The something is that the European Stability Mechanism (ESM) can put money directly into bank capital. (This is what the U.S. did with TARP, and it worked well in stabilizing our banks.) This means those banks have more money to buy government bonds, which should drive down the interest rates nations must pay. Then, they can use those bonds they just bought as collateral to borrow even more money from the European Central Bank (ECB), which they will use to buy even more government bonds, which will be used for additional collateral . . .
Any something has been fought by Merkel for almost three years. She said government debt of the various European nations would be “mutualized” or guaranteed by ALL nations (including Germany) “over my dead body.” The debt was not mutualized last night, but a big step was taken. So, why did Merkel agree to that?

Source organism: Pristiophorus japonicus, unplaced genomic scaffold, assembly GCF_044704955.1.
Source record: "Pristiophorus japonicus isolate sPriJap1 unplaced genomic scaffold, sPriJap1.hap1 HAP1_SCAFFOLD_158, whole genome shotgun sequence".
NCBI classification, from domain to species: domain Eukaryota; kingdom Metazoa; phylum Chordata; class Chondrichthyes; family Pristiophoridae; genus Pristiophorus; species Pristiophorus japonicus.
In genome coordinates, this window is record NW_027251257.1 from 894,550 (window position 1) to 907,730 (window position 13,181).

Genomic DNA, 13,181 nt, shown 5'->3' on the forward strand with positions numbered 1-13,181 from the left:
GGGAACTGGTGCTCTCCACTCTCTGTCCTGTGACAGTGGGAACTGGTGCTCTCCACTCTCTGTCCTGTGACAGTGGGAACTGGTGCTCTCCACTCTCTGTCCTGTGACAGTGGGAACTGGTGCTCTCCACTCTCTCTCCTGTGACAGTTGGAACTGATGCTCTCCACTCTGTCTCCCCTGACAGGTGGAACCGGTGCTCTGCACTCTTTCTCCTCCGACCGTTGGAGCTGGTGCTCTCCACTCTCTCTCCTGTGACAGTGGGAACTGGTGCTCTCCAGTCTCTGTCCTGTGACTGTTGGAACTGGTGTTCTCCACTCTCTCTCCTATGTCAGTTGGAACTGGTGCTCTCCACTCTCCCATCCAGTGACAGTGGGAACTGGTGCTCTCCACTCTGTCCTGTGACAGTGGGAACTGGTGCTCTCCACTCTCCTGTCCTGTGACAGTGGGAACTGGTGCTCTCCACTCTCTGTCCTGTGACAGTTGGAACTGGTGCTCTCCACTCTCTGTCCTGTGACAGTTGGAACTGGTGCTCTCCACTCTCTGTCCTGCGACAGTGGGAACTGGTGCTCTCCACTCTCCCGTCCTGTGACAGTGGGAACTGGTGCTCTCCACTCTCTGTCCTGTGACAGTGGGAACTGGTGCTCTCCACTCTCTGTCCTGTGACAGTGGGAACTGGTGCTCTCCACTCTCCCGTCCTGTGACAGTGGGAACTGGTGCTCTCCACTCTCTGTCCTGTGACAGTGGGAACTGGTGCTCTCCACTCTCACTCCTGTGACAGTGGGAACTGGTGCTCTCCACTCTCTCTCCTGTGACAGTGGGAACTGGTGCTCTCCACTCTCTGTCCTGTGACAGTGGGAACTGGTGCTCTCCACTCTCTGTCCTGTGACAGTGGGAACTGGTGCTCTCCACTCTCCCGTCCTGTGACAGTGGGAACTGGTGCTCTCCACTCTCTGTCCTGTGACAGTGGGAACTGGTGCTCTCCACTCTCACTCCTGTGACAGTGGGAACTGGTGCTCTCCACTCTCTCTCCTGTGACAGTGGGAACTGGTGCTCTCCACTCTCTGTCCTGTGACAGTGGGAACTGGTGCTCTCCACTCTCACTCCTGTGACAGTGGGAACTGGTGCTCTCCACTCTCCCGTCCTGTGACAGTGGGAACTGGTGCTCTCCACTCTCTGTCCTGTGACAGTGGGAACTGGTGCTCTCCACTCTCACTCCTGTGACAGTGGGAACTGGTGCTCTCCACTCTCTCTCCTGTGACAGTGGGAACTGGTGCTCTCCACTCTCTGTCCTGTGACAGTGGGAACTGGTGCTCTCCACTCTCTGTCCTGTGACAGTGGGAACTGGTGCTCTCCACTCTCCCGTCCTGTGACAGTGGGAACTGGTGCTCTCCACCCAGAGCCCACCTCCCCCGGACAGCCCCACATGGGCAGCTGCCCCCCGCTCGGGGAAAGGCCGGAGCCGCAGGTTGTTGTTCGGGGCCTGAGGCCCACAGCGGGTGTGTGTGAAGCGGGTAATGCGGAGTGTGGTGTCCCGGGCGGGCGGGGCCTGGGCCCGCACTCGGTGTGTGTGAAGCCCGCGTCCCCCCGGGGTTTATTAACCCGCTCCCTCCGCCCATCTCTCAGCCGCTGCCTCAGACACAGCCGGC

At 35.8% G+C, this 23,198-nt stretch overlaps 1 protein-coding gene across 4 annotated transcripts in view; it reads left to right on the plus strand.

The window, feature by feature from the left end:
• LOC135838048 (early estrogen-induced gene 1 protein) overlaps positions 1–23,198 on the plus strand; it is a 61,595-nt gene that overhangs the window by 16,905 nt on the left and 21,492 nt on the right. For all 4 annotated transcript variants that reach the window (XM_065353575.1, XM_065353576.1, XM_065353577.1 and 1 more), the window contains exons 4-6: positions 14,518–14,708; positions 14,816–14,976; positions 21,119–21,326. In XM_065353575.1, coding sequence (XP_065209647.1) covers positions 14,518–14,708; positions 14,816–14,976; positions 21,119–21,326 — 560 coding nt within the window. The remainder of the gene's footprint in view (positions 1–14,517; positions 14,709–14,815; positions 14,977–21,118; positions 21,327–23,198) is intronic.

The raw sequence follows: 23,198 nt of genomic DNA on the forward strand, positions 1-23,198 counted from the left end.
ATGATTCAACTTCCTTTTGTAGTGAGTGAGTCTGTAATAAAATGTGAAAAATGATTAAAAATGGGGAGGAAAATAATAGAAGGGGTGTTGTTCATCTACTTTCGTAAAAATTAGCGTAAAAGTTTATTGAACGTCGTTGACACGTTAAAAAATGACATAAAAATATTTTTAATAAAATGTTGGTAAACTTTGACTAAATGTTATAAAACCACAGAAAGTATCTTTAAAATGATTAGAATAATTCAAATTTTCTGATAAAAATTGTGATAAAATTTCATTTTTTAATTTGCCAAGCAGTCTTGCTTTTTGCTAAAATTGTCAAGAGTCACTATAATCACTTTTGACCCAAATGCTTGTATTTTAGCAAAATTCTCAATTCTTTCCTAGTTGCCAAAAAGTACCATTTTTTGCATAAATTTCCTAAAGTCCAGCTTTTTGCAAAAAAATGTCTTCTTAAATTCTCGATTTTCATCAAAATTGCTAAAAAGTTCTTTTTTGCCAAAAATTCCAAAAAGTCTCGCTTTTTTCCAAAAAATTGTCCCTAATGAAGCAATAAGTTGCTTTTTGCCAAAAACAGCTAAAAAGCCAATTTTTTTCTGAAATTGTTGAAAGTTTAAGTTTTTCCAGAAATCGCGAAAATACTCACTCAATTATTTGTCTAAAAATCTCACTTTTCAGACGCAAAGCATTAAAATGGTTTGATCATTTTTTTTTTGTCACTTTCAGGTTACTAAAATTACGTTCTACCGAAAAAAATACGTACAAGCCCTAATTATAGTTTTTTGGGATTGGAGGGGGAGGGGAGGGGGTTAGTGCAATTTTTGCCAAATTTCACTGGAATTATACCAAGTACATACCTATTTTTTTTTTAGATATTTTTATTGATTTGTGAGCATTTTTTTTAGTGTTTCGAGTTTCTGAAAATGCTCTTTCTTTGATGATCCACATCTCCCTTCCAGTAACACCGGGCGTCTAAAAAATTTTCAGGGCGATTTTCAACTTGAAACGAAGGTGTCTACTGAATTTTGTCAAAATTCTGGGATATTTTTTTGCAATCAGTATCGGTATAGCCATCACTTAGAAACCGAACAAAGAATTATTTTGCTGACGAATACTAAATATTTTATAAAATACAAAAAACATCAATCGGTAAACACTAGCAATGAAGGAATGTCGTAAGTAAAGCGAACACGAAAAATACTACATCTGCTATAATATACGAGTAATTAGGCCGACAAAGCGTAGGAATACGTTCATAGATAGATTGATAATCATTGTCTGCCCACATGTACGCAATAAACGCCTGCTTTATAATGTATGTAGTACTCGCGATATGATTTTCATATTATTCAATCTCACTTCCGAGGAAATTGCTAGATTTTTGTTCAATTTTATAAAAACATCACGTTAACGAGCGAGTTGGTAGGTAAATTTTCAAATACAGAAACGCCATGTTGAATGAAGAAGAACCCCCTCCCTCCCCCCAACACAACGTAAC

Merkel wants all nations to surrender that portion of their sovereignty that relates to fiscal policy or national budgets to the EU, which is dominated by Germany. This is the something Merkel wants but didn’t get — yet.
I’ve argued that the fix to this crisis would be a more muscular ECB. Last night, there was agreement that ALL banks would be supervised by the ECB. This is a big step forward, but we won’t know if the new supervisor has any real authority until year-end.
The something that is still needed badly is to remember the Rahm Emmanuel’s rule: Never let a crisis go to waste! Europe has an even worse entitlement problem than the U.S., and they have done almost nothing to address that. The regulatory environment around jobs in Europe is crippling, and they have done almost nothing to address that. They has just bought more time to issue more debt.
Futures indicate the Dow will gain about 130 points at the open. If this something was the real fix to the European financial crisis, futures would be up well over 500 points. The market is just happy that anything is still possible.